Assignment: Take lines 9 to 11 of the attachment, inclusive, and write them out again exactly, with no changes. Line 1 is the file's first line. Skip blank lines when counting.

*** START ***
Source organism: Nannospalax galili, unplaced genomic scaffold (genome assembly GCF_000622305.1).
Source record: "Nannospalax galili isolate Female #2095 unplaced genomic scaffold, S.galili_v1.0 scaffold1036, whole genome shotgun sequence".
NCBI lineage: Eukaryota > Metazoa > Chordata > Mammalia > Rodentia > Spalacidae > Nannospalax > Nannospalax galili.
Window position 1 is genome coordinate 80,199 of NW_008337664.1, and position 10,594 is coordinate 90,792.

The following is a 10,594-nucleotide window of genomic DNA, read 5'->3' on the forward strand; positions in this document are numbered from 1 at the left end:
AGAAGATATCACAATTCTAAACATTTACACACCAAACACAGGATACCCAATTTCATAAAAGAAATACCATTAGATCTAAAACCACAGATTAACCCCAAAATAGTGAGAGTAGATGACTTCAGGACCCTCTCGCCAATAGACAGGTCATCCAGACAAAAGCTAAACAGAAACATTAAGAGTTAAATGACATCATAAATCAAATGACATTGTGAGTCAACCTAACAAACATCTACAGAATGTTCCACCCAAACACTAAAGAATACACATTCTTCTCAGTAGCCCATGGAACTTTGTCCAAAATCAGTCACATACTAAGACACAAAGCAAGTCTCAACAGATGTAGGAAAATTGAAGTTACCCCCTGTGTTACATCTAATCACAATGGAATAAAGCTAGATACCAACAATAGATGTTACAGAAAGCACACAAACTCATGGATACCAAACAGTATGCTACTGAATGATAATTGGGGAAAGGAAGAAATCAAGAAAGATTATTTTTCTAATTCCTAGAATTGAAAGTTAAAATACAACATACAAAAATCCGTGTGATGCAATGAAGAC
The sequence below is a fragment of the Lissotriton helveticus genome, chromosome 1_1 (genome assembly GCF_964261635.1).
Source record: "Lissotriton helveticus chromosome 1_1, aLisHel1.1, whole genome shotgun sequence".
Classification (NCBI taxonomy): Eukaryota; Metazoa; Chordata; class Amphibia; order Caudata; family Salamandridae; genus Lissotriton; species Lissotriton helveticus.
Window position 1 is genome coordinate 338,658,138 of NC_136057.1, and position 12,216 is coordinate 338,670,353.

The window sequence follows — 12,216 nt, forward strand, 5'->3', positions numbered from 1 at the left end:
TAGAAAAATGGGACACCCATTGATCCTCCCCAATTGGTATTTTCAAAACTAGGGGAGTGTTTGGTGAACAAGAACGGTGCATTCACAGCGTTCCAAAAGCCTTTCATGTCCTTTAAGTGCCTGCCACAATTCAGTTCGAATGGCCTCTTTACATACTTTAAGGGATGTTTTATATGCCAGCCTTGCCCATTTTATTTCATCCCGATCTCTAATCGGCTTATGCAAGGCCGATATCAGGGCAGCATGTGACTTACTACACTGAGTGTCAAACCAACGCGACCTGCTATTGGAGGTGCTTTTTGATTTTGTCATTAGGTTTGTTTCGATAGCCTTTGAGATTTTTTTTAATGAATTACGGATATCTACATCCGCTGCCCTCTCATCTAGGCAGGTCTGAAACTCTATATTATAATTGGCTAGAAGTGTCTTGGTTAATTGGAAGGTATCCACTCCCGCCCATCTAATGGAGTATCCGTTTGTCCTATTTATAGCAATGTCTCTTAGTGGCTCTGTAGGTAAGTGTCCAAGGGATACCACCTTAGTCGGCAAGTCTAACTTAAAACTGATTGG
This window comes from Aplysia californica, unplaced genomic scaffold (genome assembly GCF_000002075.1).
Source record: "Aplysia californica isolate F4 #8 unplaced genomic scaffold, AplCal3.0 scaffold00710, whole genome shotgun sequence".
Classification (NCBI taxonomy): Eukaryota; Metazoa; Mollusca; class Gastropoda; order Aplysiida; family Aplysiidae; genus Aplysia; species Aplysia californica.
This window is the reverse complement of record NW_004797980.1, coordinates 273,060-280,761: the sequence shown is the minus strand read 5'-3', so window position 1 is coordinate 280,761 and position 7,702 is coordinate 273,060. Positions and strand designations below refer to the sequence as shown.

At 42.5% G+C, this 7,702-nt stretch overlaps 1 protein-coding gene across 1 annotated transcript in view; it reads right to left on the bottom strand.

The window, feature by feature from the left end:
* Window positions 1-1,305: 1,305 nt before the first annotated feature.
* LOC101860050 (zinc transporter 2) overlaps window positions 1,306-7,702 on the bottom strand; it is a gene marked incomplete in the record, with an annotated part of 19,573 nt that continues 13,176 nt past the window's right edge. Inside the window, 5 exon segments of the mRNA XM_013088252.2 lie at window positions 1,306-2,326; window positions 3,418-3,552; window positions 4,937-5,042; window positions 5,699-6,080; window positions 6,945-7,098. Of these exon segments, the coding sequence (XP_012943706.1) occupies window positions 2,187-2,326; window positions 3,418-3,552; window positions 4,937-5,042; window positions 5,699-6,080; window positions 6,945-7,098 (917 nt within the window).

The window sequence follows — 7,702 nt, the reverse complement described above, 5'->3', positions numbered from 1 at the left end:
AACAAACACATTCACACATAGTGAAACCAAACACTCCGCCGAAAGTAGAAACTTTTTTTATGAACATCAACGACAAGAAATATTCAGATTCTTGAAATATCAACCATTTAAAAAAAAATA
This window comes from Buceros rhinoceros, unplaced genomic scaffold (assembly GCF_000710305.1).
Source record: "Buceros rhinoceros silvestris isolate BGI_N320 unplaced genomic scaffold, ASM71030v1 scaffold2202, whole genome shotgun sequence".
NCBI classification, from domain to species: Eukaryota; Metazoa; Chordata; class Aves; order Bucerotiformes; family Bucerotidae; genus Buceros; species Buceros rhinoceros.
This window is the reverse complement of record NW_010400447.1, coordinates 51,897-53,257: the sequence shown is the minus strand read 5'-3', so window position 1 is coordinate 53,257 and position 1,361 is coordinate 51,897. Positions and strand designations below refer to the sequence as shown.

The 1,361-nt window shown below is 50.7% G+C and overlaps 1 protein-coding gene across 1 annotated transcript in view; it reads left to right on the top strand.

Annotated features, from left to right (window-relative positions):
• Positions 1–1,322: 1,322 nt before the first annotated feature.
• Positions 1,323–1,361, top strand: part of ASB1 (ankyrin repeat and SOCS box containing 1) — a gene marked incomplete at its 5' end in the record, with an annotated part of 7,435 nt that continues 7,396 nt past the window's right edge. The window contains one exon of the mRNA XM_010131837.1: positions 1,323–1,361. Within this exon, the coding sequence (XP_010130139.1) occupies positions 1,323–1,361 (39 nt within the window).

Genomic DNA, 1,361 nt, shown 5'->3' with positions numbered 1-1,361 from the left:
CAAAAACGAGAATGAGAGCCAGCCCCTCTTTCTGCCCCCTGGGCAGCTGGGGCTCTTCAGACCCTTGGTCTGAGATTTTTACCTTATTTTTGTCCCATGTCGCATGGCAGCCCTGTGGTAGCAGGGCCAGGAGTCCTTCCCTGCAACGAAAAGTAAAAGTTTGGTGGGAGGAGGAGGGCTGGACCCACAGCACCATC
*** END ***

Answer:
Classification (NCBI taxonomy): Eukaryota; Metazoa; Chordata; class Amphibia; order Caudata; family Salamandridae; genus Lissotriton; species Lissotriton helveticus.
Window position 1 is genome coordinate 338,658,138 of NC_136057.1, and position 12,216 is coordinate 338,670,353.

The window sequence follows — 12,216 nt, forward strand, 5'->3', positions numbered from 1 at the left end: